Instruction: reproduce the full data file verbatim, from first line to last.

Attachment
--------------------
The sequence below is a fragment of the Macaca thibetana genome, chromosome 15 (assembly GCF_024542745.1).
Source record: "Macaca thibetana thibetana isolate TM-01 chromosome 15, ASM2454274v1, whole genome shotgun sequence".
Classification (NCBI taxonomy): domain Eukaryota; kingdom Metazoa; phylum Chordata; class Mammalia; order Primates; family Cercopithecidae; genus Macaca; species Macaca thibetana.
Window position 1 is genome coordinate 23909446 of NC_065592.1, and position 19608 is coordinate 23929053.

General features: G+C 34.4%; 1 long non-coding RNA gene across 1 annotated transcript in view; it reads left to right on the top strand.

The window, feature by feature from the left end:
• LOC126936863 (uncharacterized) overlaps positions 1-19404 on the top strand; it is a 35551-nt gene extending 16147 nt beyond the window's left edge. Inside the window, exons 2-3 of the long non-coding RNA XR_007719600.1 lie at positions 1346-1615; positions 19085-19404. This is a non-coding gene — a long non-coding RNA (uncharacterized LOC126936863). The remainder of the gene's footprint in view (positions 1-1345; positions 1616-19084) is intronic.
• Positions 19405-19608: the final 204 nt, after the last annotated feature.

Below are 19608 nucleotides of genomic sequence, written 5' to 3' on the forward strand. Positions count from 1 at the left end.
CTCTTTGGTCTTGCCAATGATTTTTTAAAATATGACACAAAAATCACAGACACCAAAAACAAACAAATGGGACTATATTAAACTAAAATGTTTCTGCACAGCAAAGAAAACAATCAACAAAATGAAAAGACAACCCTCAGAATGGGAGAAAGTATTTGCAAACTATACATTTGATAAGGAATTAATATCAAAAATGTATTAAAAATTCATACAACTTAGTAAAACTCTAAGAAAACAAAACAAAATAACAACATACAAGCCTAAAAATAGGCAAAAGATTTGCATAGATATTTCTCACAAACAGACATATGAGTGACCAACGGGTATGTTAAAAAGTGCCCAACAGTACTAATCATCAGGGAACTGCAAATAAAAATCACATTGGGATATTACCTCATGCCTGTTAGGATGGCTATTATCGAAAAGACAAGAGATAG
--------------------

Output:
The sequence below is a fragment of the Macaca thibetana genome, chromosome 15 (assembly GCF_024542745.1).
Source record: "Macaca thibetana thibetana isolate TM-01 chromosome 15, ASM2454274v1, whole genome shotgun sequence".
Classification (NCBI taxonomy): domain Eukaryota; kingdom Metazoa; phylum Chordata; class Mammalia; order Primates; family Cercopithecidae; genus Macaca; species Macaca thibetana.
Window position 1 is genome coordinate 23909446 of NC_065592.1, and position 19608 is coordinate 23929053.

General features: G+C 34.4%; 1 long non-coding RNA gene across 1 annotated transcript in view; it reads left to right on the top strand.

The window, feature by feature from the left end:
• LOC126936863 (uncharacterized) overlaps positions 1-19404 on the top strand; it is a 35551-nt gene extending 16147 nt beyond the window's left edge. Inside the window, exons 2-3 of the long non-coding RNA XR_007719600.1 lie at positions 1346-1615; positions 19085-19404. This is a non-coding gene — a long non-coding RNA (uncharacterized LOC126936863). The remainder of the gene's footprint in view (positions 1-1345; positions 1616-19084) is intronic.
• Positions 19405-19608: the final 204 nt, after the last annotated feature.

Below are 19608 nucleotides of genomic sequence, written 5' to 3' on the forward strand. Positions count from 1 at the left end.
CTCTTTGGTCTTGCCAATGATTTTTTAAAATATGACACAAAAATCACAGACACCAAAAACAAACAAATGGGACTATATTAAACTAAAATGTTTCTGCACAGCAAAGAAAACAATCAACAAAATGAAAAGACAACCCTCAGAATGGGAGAAAGTATTTGCAAACTATACATTTGATAAGGAATTAATATCAAAAATGTATTAAAAATTCATACAACTTAGTAAAACTCTAAGAAAACAAAACAAAATAACAACATACAAGCCTAAAAATAGGCAAAAGATTTGCATAGATATTTCTCACAAACAGACATATGAGTGACCAACGGGTATGTTAAAAAGTGCCCAACAGTACTAATCATCAGGGAACTGCAAATAAAAATCACATTGGGATATTACCTCATGCCTGTTAGGATGGCTATTATCGAAAAGACAAGAGATAG